Importance of Communication in Public Administration

Communication specialists are spokespersons in government agencies who are trained to work with the media.

Communication specialists are spokespersons in government agencies who are trained to work with the media.

Getting out accurate, timely information to the public is critical in government. If you're an elected official, a government agency director or a civil servant, you likely have encountered tax payers, voters, property owners and citizens in general who want information that affects their lives, from government policies to emergency warnings and health alerts.

Public Policy

Updating the public on legislation and regulations isn't just about society's need to have law-abiding citizens. Eric E. Peterson, communication and journalism professor at the University of Maine, writes in a 2008 report, "An Introduction to Communication and Public Policy," that distributing policy information to the public is essential to a democratic society. Public-policy communication engages citizens in discussions and debates about social conditions, which can pressure lawmakers to address these concerns, he adds in the report, which he wrote for the 2008 International Colloquium on Communication. Policy decisions that the public can live with occur when information is allowed to flow, wrote political scientist M. Dale Beckman back in 1975 in the article, "The Problem of Communicating Public Policy Effectively: Bill C-256 and Winnipeg Businessmen," for the "Canadian Journal of Political Science."

Safety and Security

Lawmakers try to prepare the public for, and protect it from, natural and man-made disasters. State and federal governments have emergency management operations to decide what to do when the public is threatened by safety, security and health risks. Emergency management teams coordinate plans to prepare for terrorist attacks, earthquakes, flu epidemics and other disasters. They work with and mobilize law enforcement agents, firefighters and other first responders. Public administrators must see that citizens receive the information needed to escape or take shelter from life-threatening situations. That responsibility includes keeping the public updated on government recovery efforts to reduce any fears or mistrust it might have after disasters occur.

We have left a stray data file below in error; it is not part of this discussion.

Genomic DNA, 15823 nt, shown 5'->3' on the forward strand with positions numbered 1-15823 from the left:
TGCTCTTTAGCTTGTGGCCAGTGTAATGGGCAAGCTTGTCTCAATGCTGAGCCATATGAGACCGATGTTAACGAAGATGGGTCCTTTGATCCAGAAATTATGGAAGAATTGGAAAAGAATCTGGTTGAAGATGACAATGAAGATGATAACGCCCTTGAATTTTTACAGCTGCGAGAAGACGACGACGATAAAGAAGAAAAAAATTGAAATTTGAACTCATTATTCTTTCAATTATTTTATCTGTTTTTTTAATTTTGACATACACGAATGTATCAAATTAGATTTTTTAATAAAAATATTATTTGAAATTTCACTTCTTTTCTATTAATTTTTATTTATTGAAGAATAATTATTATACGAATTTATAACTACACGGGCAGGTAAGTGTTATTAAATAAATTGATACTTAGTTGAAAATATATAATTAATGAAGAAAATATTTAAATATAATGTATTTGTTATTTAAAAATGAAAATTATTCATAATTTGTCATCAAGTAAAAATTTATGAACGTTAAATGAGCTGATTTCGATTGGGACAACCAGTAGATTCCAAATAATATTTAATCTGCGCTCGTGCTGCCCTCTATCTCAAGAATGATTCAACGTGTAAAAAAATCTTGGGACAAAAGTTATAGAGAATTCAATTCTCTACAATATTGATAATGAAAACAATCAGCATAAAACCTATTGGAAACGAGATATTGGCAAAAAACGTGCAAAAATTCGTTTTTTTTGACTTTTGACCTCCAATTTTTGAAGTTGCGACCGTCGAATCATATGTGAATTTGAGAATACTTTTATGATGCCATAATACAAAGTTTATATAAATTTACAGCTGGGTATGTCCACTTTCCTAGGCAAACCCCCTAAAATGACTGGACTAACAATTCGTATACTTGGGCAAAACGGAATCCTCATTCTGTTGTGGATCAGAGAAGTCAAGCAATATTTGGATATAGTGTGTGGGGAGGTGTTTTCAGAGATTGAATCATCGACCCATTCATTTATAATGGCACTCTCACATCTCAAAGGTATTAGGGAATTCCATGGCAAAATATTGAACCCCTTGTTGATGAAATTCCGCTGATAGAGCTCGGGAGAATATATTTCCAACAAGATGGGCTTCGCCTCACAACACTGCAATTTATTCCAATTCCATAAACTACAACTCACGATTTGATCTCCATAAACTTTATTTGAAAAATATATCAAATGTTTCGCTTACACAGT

Public Health

The 2001 terrorist attacks on U.S. soil and, later, the distribution of deadly anthrax through the mail, prompted health officials to make the release of accurate, timely information part of public health policy. The outcome was a science-based study called public health communication. Jay M. Bernhardt, a University of Florida professor, describes public health communication as a strategy for evaluating and distributing truthful, relevant and understandable health information to the public. In an article in the December 2004 issue of "The American Journal of Public Health," titled, "Communication at the Core of Effective Public Health," he writes that when public health communication programs are well planned and executed, they help change people's attitudes and behaviors for a more healthful society. Reports on the health risks of smoking and obesity, and the public's overwhelming acceptance of smoke-cessation and weight-loss programs are examples of effective public health communication. Another example is the reporting and tracking of flu epidemics by state and federal governments, and the precautions the public has been taking as a result.

The Media

Government officials look to newspapers, TV, radio and the Internet to help keep people informed about public issues. Government agencies often have spokespeople who might go before the media to explain a major policy change or how an agency is handling a natural disaster. Spokespeople are specially trained to respond to media questions, which, if mishandled, could be damaging to their agencies. They often design crisis-communication plans that prepare agencies for public addresses following a critical event, such as an accident-related fatality or a toxic-substance spill. Communication professionals help government agencies avoid dispensing information that could mislead or otherwise harm the public.

 

About the Author

Valerie Bolden-Barrett is a writer, editor and communication consultant specializing in best business practices, public policy, personal finance and career development. She is a former senior editor of national business publications covering management and finance, employment law, human resources, career development, and workplace issues and trends.

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